“They all have a perceived base, but I’m not sure any of them have a real base, and the others are clearly out to test that,” said Mark Proctor, a veteran Tampa Bay-based political consultant who is not working for any of the five campaigns.
That’s a big contrast to six years ago when then-Republican Charlie Crist and Rubio were battling it out in a GOP primary before Crist switched to being an independent. Crist, in Pinellas, and Rubio, in Miami, each tethered their campaign to a strong home base.
Proctor said none of the candidates this year have been on the ballot enough to be considered locks in their backyard. DeSantis and Jolly have both been in Congress less than four years. Neither Wilcox, an Army veteran who was a Green Beret, nor Beruff has ever run for office. And while Lopez-Cantera has been on the ballot in seven consecutive election cycles in Miami-Dade, none of those contests included a tough Republican primary battle, except in 2002 when he narrowly lost his first Florida House race.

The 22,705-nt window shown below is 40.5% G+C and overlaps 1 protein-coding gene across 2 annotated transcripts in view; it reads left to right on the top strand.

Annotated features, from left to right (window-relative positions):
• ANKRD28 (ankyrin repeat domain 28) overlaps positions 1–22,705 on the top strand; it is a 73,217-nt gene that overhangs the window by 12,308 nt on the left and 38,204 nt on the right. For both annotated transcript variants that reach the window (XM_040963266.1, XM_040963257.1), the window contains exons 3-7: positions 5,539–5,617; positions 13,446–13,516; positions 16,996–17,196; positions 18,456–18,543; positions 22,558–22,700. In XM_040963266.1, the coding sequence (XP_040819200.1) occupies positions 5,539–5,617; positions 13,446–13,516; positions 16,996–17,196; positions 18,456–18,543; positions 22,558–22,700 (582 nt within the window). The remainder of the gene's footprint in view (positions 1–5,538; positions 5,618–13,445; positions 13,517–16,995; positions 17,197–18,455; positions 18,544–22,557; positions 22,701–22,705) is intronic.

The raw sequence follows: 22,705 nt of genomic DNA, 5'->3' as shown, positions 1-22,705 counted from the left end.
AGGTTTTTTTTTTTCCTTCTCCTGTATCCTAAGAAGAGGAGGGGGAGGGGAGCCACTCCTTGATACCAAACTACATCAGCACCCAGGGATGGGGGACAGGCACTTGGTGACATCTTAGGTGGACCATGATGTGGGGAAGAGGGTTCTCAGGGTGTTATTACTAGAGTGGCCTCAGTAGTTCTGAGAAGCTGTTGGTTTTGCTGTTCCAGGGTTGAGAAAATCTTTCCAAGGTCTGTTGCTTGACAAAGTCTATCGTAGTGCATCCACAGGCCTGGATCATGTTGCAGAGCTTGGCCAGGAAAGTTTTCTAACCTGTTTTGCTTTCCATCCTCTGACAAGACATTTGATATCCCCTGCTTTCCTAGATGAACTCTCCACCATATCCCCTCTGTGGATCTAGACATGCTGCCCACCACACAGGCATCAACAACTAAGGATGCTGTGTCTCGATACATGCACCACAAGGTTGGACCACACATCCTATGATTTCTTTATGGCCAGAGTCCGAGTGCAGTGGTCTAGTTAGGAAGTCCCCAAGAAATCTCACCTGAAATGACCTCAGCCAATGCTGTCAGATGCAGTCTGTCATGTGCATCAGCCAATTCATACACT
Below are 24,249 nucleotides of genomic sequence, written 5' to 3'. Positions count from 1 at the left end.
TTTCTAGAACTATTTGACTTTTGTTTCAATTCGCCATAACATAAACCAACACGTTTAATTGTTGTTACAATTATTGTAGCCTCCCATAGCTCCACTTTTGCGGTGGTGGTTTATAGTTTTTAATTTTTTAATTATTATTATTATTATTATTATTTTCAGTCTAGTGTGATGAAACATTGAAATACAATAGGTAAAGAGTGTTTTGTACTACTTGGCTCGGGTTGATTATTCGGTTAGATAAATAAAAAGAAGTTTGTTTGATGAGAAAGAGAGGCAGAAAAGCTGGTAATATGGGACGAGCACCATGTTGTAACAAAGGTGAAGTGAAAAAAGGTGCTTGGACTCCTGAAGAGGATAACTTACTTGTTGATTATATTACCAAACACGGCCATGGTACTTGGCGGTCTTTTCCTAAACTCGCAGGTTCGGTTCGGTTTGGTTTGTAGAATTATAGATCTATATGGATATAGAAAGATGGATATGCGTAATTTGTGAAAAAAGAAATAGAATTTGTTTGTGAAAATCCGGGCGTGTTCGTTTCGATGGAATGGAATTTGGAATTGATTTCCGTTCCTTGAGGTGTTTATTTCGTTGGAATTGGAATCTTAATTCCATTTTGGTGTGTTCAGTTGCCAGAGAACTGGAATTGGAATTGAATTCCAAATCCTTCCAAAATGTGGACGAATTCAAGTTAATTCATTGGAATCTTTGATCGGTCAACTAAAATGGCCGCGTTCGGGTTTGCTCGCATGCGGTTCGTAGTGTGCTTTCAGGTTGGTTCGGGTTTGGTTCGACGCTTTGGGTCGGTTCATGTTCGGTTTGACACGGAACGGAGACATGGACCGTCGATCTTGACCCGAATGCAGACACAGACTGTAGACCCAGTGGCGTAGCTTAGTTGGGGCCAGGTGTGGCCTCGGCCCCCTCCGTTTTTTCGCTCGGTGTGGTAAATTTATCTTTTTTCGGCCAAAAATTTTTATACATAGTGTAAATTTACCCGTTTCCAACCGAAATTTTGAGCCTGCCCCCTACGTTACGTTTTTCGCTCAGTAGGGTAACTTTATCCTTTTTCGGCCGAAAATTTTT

The five are battling to replace Rubio, who did not file for re-election and sought unsuccessfully to run for president instead. The winner of the Aug. 30 Senate primary will take on the winner of the Democratic primary battle between U.S. Reps. Alan Grayson, D-Orlando, and Patrick Murphy, D-Jupiter.
With Election Day on Aug. 30, the first ballots will begin going to military and overseas voters in mid-July, adding a sense of urgency for a campaign that so far has flown under the radar while voters are pre-occupied with the presidential primaries.